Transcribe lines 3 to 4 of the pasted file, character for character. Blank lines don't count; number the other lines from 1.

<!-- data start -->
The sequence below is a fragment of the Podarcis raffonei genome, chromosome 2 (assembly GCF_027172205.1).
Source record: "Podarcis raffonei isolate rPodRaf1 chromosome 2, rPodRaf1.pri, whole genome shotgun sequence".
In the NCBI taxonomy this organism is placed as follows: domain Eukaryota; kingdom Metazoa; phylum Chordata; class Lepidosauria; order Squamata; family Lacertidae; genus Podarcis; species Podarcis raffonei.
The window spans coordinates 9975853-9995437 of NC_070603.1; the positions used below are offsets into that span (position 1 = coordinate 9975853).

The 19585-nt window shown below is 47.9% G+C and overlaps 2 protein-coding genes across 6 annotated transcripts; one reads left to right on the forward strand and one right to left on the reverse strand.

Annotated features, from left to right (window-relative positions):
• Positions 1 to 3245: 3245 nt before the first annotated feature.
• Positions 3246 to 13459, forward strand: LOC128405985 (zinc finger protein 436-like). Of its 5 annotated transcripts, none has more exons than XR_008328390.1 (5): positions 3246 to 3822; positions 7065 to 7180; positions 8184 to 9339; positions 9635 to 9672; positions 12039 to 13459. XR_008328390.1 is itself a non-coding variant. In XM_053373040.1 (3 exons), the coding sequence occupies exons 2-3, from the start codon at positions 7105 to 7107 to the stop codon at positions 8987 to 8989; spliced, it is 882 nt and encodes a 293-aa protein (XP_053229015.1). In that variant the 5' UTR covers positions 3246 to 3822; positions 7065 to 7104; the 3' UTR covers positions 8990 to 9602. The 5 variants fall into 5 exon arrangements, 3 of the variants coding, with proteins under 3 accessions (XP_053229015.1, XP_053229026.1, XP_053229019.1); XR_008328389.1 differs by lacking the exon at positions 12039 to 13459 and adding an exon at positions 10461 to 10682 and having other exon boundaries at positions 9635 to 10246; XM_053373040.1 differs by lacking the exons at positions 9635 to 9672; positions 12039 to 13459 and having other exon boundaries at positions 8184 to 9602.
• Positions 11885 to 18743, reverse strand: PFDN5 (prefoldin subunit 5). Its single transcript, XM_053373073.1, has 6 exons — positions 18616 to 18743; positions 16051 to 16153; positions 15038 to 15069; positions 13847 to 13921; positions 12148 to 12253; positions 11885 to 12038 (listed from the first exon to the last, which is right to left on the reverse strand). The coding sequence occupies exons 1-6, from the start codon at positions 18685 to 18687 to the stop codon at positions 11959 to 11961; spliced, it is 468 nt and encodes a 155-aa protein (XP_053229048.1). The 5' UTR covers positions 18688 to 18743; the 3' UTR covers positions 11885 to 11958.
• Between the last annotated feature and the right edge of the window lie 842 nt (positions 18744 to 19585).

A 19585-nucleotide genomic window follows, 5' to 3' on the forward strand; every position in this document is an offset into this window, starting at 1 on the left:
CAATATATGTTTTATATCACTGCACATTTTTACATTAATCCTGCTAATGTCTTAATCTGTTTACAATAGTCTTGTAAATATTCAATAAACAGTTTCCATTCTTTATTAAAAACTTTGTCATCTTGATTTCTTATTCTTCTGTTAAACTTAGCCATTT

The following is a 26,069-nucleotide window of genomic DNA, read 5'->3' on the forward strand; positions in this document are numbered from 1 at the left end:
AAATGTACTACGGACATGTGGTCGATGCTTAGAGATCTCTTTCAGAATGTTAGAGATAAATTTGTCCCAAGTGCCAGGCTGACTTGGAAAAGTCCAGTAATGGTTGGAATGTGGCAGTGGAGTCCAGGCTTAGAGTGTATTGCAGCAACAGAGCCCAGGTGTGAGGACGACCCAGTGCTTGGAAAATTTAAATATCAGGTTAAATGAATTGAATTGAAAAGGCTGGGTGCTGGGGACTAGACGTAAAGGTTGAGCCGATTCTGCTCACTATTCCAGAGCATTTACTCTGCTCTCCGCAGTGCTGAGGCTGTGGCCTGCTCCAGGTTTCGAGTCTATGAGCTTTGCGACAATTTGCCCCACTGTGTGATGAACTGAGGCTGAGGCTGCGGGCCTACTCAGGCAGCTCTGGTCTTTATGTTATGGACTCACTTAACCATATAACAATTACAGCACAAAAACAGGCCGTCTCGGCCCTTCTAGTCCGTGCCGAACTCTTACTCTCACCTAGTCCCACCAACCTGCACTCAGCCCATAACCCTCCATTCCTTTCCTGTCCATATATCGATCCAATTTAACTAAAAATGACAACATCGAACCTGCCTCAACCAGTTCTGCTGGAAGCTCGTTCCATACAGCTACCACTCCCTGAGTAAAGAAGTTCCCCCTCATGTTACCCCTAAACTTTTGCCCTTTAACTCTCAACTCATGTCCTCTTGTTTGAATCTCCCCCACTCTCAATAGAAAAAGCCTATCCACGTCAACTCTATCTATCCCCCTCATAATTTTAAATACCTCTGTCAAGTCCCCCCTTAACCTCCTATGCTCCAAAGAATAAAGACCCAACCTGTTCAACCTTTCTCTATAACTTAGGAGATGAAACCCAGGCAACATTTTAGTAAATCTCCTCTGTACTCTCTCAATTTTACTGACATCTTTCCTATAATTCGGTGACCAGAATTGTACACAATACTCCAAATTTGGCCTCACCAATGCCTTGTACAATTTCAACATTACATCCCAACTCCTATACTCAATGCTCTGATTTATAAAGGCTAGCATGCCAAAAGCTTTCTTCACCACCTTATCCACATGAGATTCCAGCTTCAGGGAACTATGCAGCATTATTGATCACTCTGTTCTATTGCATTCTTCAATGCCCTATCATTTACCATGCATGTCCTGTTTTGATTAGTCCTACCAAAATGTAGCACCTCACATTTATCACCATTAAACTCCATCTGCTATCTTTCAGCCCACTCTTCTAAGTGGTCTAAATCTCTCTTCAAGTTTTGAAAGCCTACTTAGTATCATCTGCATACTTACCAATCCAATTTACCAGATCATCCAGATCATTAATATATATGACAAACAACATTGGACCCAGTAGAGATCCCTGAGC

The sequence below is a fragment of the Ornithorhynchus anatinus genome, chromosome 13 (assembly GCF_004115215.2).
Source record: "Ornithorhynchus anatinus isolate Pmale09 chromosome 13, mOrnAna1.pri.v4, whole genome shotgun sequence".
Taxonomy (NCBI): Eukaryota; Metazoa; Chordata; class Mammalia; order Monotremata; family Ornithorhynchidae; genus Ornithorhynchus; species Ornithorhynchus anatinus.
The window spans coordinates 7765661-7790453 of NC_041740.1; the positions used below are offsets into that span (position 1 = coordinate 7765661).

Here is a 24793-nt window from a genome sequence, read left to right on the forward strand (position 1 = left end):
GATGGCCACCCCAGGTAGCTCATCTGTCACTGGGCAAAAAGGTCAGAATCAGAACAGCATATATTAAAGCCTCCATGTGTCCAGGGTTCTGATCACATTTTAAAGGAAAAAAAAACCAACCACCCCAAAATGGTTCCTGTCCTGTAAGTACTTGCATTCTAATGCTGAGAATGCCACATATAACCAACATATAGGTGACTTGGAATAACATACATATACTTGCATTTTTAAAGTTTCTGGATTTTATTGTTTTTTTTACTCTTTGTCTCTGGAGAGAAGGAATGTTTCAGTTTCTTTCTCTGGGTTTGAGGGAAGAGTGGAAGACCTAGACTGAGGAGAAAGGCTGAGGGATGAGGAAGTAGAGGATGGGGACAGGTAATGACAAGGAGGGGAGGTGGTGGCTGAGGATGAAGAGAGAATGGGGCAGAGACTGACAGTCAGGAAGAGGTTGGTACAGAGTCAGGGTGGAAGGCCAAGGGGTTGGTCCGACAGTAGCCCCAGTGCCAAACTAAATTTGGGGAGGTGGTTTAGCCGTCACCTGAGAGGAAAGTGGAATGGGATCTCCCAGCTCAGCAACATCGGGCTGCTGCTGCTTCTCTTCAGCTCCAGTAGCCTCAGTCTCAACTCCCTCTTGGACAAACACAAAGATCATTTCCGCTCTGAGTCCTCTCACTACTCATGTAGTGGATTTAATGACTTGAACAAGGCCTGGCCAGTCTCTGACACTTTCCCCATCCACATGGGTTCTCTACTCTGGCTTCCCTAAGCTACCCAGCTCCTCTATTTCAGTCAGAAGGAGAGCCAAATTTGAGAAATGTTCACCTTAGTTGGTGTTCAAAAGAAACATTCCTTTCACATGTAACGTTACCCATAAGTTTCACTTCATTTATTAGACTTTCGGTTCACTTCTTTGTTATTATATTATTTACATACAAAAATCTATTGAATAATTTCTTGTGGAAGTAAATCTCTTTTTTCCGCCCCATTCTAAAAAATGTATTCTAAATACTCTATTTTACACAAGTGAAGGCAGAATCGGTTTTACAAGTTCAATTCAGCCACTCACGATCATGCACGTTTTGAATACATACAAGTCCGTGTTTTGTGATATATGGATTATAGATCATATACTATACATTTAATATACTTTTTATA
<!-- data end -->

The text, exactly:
In the NCBI taxonomy this organism is placed as follows: domain Eukaryota; kingdom Metazoa; phylum Chordata; class Lepidosauria; order Squamata; family Lacertidae; genus Podarcis; species Podarcis raffonei.
The window spans coordinates 9975853-9995437 of NC_070603.1; the positions used below are offsets into that span (position 1 = coordinate 9975853).